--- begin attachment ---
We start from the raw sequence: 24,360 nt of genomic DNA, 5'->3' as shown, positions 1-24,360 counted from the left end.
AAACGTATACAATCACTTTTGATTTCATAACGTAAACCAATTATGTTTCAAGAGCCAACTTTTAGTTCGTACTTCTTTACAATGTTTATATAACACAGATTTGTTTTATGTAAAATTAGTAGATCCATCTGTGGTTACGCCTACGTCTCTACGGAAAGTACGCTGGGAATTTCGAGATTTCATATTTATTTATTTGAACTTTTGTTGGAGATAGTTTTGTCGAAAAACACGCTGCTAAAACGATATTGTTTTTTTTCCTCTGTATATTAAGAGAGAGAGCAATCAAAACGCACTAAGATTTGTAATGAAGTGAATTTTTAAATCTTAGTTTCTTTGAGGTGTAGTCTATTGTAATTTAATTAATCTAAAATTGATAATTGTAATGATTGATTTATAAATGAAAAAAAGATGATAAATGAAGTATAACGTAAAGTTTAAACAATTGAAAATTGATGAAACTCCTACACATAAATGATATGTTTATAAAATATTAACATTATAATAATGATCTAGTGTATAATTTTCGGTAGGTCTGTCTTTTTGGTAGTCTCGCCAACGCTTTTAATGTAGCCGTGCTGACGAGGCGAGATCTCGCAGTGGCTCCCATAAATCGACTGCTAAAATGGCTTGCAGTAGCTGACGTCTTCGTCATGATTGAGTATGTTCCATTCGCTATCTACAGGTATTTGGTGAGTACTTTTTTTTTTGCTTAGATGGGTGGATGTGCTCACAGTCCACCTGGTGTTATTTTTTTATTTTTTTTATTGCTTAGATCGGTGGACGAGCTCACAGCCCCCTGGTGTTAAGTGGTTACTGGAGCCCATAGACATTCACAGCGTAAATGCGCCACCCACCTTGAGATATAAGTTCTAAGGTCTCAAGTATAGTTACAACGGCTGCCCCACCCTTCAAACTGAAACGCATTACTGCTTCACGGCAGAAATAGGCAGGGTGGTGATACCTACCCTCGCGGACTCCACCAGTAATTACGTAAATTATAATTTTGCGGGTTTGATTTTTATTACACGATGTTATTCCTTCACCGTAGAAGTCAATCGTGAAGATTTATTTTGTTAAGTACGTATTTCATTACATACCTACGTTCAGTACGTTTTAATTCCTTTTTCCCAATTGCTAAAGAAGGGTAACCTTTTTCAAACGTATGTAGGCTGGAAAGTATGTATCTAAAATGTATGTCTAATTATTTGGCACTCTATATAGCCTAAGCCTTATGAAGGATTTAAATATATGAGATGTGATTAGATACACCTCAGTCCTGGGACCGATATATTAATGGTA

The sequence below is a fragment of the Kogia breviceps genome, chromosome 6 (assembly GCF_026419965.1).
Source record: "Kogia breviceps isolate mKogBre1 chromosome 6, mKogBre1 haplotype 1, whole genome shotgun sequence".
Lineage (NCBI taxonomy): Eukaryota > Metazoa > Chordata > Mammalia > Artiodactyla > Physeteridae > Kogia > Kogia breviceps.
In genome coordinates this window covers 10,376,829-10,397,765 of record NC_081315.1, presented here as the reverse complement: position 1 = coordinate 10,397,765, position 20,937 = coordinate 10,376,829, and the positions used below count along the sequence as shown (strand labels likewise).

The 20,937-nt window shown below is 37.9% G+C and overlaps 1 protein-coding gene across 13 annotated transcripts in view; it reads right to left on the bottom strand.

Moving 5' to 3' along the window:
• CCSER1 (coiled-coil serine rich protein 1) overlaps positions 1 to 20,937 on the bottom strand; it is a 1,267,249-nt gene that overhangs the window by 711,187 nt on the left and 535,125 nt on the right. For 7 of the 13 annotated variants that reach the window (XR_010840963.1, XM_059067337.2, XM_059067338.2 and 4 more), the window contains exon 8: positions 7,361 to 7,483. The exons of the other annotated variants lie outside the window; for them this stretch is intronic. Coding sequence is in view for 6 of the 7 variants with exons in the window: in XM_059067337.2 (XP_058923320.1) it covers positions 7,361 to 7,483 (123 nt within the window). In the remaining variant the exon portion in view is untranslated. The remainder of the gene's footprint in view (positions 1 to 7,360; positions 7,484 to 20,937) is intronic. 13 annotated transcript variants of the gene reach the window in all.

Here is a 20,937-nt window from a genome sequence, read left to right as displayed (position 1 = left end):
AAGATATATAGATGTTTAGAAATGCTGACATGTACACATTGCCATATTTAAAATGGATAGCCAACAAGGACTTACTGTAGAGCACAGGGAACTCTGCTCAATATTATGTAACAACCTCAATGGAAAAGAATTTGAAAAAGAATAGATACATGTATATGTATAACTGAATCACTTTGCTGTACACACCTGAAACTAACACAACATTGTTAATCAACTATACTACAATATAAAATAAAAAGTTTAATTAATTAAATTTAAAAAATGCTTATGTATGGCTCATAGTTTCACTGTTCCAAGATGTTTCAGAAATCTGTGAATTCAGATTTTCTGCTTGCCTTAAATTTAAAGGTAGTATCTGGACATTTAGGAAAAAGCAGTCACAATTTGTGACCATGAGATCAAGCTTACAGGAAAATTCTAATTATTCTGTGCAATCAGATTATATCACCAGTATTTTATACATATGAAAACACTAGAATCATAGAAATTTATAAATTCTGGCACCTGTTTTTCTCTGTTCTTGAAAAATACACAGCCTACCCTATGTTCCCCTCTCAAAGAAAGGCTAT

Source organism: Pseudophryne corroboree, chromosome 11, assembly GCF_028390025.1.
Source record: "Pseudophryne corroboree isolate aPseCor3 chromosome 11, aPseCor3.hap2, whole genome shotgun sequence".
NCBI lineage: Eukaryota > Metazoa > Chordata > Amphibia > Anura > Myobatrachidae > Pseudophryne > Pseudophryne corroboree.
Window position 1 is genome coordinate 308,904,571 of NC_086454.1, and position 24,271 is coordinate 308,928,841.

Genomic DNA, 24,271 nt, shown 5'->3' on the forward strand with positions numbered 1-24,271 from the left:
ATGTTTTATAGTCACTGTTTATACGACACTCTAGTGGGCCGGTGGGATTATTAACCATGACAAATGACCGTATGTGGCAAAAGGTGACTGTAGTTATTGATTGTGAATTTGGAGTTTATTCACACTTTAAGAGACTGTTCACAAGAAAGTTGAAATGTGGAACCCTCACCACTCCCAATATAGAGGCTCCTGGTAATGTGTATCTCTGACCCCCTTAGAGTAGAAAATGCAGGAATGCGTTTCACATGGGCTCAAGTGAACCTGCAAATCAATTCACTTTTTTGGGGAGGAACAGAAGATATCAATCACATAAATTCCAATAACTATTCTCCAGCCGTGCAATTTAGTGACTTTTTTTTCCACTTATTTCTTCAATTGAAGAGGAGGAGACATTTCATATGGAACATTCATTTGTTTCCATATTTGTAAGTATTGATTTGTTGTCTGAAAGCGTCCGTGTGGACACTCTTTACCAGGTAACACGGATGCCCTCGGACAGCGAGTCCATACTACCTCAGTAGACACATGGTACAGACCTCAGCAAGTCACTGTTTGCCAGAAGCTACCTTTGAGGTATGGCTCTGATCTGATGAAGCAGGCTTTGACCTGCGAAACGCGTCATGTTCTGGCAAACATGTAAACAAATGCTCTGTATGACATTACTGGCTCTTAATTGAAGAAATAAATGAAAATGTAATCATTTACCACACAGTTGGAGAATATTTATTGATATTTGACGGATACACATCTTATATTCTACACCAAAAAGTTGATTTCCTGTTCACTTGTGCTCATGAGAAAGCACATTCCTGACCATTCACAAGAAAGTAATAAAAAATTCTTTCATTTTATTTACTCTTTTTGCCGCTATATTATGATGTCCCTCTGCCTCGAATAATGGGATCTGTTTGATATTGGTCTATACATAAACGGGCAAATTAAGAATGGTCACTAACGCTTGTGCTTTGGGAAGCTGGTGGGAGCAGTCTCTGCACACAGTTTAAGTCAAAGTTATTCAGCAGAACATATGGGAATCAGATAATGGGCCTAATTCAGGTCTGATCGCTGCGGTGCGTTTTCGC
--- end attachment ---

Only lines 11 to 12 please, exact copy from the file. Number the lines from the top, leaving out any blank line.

AAGATATATAGATGTTTAGAAATGCTGACATGTACACATTGCCATATTTAAAATGGATAGCCAACAAGGACTTACTGTAGAGCACAGGGAACTCTGCTCAATATTATGTAACAACCTCAATGGAAAAGAATTTGAAAAAGAATAGATACATGTATATGTATAACTGAATCACTTTGCTGTACACACCTGAAACTAACACAACATTGTTAATCAACTATACTACAATATAAAATAAAAAGTTTAATTAATTAAATTTAAAAAATGCTTATGTATGGCTCATAGTTTCACTGTTCCAAGATGTTTCAGAAATCTGTGAATTCAGATTTTCTGCTTGCCTTAAATTTAAAGGTAGTATCTGGACATTTAGGAAAAAGCAGTCACAATTTGTGACCATGAGATCAAGCTTACAGGAAAATTCTAATTATTCTGTGCAATCAGATTATATCACCAGTATTTTATACATATGAAAACACTAGAATCATAGAAATTTATAAATTCTGGCACCTGTTTTTCTCTGTTCTTGAAAAATACACAGCCTACCCTATGTTCCCCTCTCAAAGAAAGGCTAT

Source organism: Pseudophryne corroboree, chromosome 11, assembly GCF_028390025.1.